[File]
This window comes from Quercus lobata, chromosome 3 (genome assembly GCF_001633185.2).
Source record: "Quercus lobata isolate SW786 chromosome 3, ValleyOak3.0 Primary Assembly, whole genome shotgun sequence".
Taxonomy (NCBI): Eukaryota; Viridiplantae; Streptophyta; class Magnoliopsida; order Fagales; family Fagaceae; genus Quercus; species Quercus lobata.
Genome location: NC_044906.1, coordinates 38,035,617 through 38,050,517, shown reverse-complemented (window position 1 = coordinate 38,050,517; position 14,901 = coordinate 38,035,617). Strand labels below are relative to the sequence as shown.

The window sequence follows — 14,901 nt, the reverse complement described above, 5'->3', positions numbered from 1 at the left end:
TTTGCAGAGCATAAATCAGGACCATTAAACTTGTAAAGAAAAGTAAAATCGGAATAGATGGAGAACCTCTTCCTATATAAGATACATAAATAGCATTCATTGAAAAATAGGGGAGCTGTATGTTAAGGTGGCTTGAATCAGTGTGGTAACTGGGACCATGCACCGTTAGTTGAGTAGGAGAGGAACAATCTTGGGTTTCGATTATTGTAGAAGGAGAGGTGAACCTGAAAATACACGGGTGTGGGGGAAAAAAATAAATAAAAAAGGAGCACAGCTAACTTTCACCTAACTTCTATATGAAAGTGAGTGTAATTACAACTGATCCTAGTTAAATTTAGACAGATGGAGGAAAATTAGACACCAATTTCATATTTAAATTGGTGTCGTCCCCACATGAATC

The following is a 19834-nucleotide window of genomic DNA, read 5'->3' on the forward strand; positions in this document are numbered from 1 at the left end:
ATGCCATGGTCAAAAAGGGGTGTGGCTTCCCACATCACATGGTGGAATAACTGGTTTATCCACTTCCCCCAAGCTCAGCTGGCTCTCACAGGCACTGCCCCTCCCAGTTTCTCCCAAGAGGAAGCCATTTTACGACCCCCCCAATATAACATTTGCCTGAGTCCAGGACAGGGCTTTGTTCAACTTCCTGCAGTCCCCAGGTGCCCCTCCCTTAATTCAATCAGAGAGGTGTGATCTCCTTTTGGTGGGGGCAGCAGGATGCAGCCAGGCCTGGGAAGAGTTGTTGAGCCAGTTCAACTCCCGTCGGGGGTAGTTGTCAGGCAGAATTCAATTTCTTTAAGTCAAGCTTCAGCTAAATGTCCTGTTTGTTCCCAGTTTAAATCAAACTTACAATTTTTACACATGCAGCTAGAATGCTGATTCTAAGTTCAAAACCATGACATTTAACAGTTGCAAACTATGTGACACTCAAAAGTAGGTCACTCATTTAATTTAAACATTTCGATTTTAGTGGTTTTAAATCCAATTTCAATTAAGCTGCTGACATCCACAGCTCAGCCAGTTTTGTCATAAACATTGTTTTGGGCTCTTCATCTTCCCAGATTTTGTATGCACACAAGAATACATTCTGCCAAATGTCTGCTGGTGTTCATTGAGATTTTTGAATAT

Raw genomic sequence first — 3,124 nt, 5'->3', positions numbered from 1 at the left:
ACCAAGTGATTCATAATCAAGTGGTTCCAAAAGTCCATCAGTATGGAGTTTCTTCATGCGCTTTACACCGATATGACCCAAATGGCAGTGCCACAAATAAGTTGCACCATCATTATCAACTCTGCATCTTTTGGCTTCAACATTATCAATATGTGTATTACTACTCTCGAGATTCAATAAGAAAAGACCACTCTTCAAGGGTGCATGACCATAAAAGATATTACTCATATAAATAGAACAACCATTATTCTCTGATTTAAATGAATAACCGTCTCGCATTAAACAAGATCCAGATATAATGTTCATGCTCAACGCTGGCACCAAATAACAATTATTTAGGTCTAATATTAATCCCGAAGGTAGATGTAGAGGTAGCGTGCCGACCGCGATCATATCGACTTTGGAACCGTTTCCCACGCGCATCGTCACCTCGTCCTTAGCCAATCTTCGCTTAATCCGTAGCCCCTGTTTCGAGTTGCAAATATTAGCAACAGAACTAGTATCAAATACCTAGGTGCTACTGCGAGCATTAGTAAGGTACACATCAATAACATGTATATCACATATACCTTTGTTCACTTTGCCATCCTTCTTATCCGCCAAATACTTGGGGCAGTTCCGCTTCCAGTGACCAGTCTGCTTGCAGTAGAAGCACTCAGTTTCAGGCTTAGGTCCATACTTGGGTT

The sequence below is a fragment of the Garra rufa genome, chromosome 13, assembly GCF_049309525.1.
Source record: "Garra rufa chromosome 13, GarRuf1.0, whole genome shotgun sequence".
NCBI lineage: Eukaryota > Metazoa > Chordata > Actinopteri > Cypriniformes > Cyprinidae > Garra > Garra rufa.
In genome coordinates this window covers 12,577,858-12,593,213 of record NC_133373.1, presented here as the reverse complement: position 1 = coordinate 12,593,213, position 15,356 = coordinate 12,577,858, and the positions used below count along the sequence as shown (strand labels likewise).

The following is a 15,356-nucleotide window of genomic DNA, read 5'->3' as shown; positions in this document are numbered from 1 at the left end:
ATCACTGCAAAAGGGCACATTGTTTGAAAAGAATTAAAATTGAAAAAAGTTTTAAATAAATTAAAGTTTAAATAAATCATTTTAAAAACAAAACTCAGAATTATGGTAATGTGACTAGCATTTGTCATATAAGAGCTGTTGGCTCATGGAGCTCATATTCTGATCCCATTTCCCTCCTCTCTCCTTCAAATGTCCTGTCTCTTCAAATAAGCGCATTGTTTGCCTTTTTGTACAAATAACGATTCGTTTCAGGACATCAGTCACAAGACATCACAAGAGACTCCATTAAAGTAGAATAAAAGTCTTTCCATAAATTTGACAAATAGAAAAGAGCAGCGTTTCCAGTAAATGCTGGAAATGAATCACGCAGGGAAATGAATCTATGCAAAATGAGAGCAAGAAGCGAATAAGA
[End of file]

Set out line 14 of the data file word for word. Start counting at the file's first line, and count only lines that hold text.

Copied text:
In genome coordinates this window covers 12,577,858-12,593,213 of record NC_133373.1, presented here as the reverse complement: position 1 = coordinate 12,593,213, position 15,356 = coordinate 12,577,858, and the positions used below count along the sequence as shown (strand labels likewise).